Improving provision of postnatal care and health information for mums in Nairobi
Child.org's Baby Box pilot programme began in 2018, our first programme to aim to keep newborn babies safer. We believe that encouraging and improving access to postnatal care is key to protecting more mums and babies - our Baby Box programme is designed to do that for mums living in informal settlements in Nairobi.
Child.org have been handing out baby boxes to new mothers in informal settlements ("slums") in Nairobi, Kenya. Baby boxes have been provided to new mothers in Finland for over 75 years. In Finland, a box includes everything you need for a newborn baby, all contained in a box, which is used as a cot. This baby box concept is used all over the world, from USA to Scotland, India to Mexico! However, the possible impact of this approach has not been thoroughly tested in a low-income environment.
The box we've been giving out to families in the pilot programme is a much more simplified version than the packed box a mum would receive in Finland or Scotland. We're investigating whether the box encourages mothers to come back for their postnatal check-up after they have given birth. We'll also find out if using the box as a cot will help the mother and the baby in the first three months of the baby’s life.
This pilot programme is all about finding out the impact that the boxes can have in a city like Nairobi. Our goals for the pilot programme are:
- To measure the impact of the baby box on the mothers' lives in the first three months
- To better understand the needs of the mothers and their babies in the first three months after birth
- To find out if the baby box is a successful incentive for mothers to access postnatal care services in a health facility with the help of a skilled health professional.
Baby Boxes - A first look at some results!
Posted on 02nd Nov 2018
Since the launch of the Baby Box program in May 2018, our team have handed out 380 boxes. We're now getting the first results back that tell us how the boxes are being used, and the impact this is having on families.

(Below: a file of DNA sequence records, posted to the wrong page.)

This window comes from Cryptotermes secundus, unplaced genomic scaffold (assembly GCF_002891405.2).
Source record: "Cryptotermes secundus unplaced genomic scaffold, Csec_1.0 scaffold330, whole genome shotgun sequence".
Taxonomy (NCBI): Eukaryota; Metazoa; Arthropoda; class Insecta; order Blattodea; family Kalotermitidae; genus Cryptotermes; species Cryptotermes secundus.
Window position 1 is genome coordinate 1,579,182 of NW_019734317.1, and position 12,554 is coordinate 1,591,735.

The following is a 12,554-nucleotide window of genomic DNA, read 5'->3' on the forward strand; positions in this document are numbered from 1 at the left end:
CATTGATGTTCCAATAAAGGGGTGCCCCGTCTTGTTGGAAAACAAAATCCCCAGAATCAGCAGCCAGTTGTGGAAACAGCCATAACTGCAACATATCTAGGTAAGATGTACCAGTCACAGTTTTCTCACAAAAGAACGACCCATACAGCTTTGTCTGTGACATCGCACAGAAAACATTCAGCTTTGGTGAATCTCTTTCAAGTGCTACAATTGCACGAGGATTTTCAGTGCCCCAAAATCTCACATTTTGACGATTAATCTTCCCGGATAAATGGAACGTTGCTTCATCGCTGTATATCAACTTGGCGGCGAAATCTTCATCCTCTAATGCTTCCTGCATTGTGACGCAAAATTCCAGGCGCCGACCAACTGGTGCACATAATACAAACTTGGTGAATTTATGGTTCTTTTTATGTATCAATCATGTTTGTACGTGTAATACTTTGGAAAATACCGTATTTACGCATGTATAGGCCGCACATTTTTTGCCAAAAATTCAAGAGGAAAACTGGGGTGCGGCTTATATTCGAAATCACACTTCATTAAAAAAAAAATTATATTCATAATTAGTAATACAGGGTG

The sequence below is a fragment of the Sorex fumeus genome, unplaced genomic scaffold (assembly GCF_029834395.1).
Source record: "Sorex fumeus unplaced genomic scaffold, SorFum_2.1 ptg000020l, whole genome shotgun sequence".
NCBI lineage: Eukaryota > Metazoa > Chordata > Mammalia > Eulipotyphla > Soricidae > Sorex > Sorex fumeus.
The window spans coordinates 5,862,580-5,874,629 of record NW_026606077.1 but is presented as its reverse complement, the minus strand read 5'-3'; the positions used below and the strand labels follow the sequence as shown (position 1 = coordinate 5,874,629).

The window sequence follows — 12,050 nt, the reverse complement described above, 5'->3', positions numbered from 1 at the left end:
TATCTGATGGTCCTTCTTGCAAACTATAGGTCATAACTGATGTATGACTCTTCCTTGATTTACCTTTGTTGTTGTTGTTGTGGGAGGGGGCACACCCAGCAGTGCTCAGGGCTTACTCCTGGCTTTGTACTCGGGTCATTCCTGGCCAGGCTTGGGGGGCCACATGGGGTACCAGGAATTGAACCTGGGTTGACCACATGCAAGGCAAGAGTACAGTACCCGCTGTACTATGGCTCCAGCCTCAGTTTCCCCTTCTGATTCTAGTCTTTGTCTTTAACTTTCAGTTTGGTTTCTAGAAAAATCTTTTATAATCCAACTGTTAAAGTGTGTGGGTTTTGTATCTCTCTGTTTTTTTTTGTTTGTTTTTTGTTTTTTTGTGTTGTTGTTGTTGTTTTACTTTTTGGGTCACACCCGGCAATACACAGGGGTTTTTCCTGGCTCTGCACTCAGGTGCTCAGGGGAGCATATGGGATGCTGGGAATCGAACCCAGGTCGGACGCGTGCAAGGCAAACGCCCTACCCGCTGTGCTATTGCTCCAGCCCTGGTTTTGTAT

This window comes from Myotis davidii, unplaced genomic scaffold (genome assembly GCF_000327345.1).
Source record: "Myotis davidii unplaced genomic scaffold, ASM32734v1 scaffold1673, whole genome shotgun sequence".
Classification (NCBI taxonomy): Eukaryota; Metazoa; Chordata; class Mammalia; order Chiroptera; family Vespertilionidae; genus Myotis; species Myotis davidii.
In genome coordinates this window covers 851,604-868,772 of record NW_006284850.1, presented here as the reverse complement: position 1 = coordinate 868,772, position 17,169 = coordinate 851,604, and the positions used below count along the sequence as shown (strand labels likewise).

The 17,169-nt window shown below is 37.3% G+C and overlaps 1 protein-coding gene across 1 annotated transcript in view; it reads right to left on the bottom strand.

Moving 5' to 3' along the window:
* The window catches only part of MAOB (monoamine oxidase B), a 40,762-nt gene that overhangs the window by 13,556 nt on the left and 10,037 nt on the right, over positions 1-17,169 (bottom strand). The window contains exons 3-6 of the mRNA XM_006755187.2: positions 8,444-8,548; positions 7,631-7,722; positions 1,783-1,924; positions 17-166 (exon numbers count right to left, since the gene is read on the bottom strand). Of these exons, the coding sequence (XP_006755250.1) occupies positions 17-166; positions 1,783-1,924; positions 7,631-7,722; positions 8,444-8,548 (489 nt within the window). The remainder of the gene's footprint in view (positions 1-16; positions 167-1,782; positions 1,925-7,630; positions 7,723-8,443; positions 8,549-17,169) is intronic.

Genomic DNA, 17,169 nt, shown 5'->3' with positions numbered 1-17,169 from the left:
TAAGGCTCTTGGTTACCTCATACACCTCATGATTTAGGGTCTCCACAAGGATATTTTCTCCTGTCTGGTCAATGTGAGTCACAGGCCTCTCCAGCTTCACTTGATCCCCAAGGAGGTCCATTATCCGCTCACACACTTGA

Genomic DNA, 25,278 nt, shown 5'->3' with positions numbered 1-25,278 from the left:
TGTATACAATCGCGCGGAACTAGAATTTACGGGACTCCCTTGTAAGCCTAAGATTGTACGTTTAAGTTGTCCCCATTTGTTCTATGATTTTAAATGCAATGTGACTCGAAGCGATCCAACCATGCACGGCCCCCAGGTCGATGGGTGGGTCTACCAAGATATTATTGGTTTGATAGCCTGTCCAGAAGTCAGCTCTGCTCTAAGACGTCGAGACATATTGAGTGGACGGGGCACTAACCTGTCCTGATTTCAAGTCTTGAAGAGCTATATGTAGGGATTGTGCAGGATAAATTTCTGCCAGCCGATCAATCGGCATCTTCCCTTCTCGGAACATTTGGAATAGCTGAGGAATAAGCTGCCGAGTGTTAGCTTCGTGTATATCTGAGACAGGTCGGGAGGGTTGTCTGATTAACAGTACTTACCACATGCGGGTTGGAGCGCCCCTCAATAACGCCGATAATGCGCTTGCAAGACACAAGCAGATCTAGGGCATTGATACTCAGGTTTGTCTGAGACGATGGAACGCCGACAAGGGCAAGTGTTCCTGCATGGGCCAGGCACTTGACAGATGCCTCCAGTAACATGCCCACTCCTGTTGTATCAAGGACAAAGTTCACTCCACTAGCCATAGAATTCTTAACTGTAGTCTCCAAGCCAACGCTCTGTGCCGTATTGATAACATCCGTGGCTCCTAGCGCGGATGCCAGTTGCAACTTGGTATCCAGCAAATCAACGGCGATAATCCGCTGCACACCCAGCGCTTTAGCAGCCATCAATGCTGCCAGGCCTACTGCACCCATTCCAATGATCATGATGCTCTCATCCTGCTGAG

The story so far...
Back in May, at the start of the programme, Child.org trained four research assistants to conduct a baseline survey in informal settlements in Westlands, Nairobi. The women surveyed were from Kangemi, Kibagare and Githogoro. This survey consisted of preliminary questions asking the expectant mothers about their knowledge of childcare, maternal health and prenatal care (you can read about the results in Marti's blog here).
In July we started registering pregnant women to receive the boxes when their babies were born. Over a period of three weeks we had 500 women registered. So far we have handed out 380 boxes and will continue until they have all been allocated. We are working itwo health centres in Nairobi.
As with all our new programmes, Child.org worked in an agile way - responding quickly to solve problems. For example, the health centres we were working with initially had some challenges when it came to postnatal care service delivery. We worked quickly to address this to make sure that all women would receive postnatal check ups before they receive the baby box to guarantee their attendance. Thirteen women did not receive the postnatal care at the start of the programme, so for these mums, Child.org organised for two nurses to conduct home visits. We conducted a postnatal care training session, in collaboration with the ministry of health, for the nurses and health care volunteers. This was designed to help build the capacity of their teams, and bridge any gaps in their knowledge which applied to our programme.